Children need rules to grow up, as well as affection

Children need rules to grow up, as well as love

If we talk about "rules", what is the first thing that comes to mind? Try to answer this question before continuing to read this article...

Probably for some of you the rules are equivalent to an authoritarian education that in a certain sense puts some stakes to the freedom of the child; unlike for others the rules can be interpreted as a form of tranquility, guidance and balance; still others the total ineffectiveness of the same because the child must be left free to express himself as he wants thus avoiding any type of childhood trauma.

These answers are equivalent to 3 educational styles, each one different from the other!

Authoritarian form - The rules are established by the parents and therefore must be executed in all respects. The moment the child does not follow the rules to the letter, he or she will receive strict reprimands. This style of education is certainly not good for the child as it reduces initiative and creativity, but at the same time the child tends to obey for fear of reprimand from the parent.

Authoritative form - Consists of an authority so to speak balanced. Parents, in fact, use their authoritarianism and permissiveness in the right ways and in the right proportion. This style of education not only encourages the growth of the educated and respectful child, but also his creativity and freedom of expression. In this case, the reprimand is accompanied by an explanation so that the child can understand where he or she has possibly made a mistake. Unlike the authoritarian form where the reprimand is never followed by an explanation.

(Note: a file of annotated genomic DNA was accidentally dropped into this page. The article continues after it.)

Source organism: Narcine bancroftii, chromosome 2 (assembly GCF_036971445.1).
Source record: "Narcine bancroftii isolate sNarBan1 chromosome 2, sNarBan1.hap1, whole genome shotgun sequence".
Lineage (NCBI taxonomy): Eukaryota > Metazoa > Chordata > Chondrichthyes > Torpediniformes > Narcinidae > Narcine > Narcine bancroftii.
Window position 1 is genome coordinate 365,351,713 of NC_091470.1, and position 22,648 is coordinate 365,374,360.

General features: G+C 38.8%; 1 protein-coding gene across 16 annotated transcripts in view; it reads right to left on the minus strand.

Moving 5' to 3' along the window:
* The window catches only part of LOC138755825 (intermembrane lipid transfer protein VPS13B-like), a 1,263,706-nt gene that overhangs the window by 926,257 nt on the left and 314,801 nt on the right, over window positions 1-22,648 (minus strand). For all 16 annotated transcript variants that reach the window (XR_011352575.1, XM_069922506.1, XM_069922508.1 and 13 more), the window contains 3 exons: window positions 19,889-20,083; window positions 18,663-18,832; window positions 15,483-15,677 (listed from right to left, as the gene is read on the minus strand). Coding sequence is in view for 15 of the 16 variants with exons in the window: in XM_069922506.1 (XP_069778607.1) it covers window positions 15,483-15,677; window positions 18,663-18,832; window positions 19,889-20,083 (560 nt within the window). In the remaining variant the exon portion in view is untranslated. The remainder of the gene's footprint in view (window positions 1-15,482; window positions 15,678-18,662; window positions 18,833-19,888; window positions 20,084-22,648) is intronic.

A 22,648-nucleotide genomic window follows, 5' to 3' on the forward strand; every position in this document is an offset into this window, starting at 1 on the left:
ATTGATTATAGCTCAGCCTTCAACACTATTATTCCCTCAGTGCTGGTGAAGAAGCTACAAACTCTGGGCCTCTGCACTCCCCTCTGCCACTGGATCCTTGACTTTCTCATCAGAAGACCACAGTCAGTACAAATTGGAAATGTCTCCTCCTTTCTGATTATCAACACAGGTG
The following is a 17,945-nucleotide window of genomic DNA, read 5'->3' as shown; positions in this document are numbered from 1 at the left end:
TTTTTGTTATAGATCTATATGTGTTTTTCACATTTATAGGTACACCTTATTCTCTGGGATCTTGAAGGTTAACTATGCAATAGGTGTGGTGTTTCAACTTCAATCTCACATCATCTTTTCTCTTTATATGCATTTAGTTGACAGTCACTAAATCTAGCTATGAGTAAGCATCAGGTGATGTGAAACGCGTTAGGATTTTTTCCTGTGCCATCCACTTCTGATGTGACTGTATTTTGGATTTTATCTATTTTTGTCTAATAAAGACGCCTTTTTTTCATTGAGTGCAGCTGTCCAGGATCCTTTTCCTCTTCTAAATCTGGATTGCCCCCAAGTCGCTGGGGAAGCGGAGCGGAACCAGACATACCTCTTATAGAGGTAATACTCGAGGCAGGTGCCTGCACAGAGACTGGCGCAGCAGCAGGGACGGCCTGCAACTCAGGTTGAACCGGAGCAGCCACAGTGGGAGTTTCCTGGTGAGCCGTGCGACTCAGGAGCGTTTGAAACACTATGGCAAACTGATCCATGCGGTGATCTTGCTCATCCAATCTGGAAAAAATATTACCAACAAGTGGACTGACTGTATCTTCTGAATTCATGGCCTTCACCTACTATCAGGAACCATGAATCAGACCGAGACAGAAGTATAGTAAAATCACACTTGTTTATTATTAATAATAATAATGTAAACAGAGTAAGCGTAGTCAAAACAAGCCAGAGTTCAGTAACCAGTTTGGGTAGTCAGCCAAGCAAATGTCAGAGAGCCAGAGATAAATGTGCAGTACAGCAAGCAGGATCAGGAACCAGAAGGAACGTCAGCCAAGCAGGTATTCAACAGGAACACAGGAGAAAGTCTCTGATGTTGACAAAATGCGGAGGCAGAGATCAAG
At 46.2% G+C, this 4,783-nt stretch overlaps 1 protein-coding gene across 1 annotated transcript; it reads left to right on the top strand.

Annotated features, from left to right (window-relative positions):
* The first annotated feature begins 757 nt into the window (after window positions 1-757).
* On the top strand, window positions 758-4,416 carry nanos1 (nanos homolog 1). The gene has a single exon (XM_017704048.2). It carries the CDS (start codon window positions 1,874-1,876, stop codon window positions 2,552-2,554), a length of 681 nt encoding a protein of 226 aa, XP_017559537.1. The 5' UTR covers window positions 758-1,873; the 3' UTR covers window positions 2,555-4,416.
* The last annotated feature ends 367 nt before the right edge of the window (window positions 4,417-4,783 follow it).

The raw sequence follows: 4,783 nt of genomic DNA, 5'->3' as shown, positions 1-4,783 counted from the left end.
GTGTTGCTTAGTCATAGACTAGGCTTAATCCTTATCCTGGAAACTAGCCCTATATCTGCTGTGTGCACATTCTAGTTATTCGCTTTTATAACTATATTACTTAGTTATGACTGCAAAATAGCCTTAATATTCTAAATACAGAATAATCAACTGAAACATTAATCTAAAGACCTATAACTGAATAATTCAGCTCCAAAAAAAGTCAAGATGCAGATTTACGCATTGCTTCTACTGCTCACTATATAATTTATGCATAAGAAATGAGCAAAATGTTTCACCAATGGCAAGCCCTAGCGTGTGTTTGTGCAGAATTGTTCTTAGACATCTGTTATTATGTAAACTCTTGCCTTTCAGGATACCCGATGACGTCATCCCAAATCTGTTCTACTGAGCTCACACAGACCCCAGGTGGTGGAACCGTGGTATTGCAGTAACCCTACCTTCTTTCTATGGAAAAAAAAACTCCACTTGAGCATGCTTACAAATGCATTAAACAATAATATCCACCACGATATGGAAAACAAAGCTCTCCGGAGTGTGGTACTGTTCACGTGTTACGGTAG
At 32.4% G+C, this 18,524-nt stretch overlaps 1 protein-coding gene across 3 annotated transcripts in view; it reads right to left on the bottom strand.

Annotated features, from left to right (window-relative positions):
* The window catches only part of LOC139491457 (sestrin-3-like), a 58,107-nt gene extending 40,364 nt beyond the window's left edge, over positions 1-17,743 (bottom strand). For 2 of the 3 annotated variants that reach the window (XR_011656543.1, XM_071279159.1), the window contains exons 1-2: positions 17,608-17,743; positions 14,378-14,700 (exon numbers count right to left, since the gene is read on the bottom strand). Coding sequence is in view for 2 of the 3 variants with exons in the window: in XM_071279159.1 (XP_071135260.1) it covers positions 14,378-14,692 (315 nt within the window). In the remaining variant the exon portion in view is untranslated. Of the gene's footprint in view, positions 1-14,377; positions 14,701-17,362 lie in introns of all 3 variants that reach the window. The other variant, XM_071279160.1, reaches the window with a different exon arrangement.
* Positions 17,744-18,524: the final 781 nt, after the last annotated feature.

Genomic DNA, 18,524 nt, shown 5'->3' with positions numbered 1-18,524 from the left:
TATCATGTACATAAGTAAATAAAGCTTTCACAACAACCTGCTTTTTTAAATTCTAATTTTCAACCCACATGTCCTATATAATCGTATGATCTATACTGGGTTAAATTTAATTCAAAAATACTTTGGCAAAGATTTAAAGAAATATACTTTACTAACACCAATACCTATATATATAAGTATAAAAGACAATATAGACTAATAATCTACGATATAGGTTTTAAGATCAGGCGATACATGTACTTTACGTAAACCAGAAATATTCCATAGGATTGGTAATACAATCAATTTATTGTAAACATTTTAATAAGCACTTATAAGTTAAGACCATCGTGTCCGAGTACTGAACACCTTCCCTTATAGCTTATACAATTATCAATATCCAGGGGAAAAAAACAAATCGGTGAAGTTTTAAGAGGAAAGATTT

Permissive form - Sometimes parents think it's good to let their children free from any form of rule. This style of education is actually the perfect evil because it creates insecurity in children towards the rules and gives rise to hostile behavior towards their peers.
Almost certainly you will have recognized yourself in one of these forms of education listed above. Now, however, try to reflect by helping yourself with the following questions because they can be a valuable tool for making yourself clear.

Do you consider the rules in the education of your little one essential?
How do you feel when you say "no" to your baby?
How does your baby react to a dry "no"?

Without a shadow of a doubt the best way to educate a child is to authoritative type. Only by applying this type of education can a child understand what the rules are and why they must be respected. No" must be present in the life of a child and must be in solidarity. What does solidarity mean? That a mother's "no" must be a "no" for daddy, too. This is to avoid confusing the child. A rule is always a rule.
To give up always means very often to lose control of the situation and to satisfy the child in every way. When this is not always possible.
Therefore, it is very important to know that setting rules is a healthy way to help the child grow stronger and more responsibly. Making people understand a "no" is important because it accustoms them to solve small everyday problems in a completely creative way. Only with the right "no" can a child learn to ask and not to expect, to be wise.
In short, the rules are indispensable and must be the right and balanced rules for a healthy and balanced path.
So yes to the rules!

Lucia Franco

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